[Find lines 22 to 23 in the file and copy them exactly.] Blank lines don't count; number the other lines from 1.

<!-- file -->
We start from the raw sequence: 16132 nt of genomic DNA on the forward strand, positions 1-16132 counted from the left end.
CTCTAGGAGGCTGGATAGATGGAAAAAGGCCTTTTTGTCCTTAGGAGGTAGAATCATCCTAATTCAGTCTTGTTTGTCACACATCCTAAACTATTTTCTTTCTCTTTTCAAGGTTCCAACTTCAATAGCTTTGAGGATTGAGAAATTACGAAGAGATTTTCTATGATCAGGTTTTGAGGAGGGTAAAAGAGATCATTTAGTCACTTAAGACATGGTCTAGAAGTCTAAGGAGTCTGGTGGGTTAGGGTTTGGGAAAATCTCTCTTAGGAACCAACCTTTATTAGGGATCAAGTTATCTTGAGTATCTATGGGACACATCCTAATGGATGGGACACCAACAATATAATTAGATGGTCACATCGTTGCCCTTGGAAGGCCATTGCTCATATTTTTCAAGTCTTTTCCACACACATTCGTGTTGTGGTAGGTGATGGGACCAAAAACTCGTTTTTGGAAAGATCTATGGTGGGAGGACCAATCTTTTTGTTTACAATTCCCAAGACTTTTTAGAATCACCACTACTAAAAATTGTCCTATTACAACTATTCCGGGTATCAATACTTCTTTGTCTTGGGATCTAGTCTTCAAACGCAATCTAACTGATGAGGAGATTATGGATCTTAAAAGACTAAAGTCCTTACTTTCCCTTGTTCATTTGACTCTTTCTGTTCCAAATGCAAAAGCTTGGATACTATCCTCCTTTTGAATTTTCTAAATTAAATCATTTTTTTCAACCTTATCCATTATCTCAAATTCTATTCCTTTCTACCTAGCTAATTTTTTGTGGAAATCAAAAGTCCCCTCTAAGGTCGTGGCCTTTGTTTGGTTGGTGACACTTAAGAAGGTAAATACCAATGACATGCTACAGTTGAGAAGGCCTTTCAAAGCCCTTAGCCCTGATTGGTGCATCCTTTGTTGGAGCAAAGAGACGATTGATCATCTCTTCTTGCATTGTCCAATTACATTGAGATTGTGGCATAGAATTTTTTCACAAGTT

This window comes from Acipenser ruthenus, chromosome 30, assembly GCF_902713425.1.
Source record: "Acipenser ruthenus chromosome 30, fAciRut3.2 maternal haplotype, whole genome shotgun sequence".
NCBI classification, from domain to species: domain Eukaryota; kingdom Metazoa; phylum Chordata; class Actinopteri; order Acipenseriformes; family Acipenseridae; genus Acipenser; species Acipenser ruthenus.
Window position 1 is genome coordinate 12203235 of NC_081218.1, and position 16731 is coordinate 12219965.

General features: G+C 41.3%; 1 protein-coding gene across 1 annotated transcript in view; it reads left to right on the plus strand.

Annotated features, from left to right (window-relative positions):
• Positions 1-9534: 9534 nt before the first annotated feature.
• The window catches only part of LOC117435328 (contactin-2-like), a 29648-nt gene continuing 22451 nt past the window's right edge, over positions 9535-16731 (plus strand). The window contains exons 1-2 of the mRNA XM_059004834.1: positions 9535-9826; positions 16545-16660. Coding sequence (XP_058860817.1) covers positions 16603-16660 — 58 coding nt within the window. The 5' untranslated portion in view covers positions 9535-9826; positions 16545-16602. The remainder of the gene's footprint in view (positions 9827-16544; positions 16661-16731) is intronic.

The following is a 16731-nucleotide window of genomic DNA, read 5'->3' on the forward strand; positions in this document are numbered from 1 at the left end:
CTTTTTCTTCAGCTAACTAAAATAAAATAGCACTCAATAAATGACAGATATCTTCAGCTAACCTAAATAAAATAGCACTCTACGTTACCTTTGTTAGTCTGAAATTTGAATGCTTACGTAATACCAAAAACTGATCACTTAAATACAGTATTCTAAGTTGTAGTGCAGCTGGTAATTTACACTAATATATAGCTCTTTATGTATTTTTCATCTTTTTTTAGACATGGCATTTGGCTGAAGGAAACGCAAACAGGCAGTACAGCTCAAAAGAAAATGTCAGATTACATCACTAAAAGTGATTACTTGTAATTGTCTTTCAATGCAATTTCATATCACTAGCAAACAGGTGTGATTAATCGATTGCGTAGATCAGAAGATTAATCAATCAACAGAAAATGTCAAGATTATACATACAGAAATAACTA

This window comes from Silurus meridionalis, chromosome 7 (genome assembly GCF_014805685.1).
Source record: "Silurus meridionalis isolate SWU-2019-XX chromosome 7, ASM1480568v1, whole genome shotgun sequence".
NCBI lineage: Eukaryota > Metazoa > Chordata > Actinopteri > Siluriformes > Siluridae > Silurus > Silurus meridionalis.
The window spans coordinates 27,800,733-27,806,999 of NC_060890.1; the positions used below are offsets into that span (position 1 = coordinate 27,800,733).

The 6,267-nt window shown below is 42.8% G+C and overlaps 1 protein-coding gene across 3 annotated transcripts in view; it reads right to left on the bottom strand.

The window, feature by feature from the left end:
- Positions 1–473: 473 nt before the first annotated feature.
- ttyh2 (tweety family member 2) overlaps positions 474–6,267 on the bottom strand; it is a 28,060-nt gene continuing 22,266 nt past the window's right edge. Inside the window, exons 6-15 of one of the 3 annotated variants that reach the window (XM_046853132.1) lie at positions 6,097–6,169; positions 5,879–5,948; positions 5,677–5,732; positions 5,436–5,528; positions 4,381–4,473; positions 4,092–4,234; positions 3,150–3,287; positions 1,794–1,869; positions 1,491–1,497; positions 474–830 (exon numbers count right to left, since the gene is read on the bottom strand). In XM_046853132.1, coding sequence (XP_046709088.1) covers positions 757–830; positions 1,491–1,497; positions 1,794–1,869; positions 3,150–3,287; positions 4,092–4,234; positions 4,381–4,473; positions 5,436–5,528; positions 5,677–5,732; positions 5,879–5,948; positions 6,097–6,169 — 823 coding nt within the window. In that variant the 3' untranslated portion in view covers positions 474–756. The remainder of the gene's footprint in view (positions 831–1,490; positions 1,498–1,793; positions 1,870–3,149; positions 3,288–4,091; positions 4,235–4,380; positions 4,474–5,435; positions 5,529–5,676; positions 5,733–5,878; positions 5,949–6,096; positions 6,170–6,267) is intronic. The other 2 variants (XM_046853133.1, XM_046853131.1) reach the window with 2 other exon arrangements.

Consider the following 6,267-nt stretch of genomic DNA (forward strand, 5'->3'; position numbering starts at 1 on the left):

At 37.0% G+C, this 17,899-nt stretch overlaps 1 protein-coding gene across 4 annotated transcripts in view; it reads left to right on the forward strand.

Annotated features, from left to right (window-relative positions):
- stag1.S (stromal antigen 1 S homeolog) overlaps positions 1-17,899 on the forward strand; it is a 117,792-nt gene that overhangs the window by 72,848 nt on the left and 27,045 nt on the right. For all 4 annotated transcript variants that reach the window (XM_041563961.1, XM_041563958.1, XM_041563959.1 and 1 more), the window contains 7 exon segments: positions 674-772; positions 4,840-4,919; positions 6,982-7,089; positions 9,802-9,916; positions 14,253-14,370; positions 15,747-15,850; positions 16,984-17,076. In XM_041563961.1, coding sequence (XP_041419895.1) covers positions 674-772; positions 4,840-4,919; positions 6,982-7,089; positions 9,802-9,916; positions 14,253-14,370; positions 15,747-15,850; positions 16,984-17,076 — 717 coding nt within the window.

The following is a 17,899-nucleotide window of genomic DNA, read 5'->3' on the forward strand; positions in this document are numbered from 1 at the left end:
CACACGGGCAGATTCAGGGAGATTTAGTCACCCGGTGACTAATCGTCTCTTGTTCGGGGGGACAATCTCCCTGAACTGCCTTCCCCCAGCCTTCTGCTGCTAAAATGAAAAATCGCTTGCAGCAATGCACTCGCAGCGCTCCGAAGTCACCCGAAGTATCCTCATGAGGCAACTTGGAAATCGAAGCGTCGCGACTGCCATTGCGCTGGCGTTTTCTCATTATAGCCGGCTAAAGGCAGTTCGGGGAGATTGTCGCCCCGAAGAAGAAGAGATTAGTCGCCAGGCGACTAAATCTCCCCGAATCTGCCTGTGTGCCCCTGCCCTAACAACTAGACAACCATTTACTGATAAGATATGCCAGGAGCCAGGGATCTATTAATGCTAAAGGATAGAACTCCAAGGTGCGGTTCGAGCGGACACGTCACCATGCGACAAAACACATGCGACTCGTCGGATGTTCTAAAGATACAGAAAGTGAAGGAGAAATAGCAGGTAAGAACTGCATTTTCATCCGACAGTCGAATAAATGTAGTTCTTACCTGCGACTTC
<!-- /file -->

At 37.0% G+C, this 17,899-nt stretch overlaps 1 protein-coding gene across 4 annotated transcripts in view; it reads left to right on the forward strand.

Annotated features, from left to right (window-relative positions):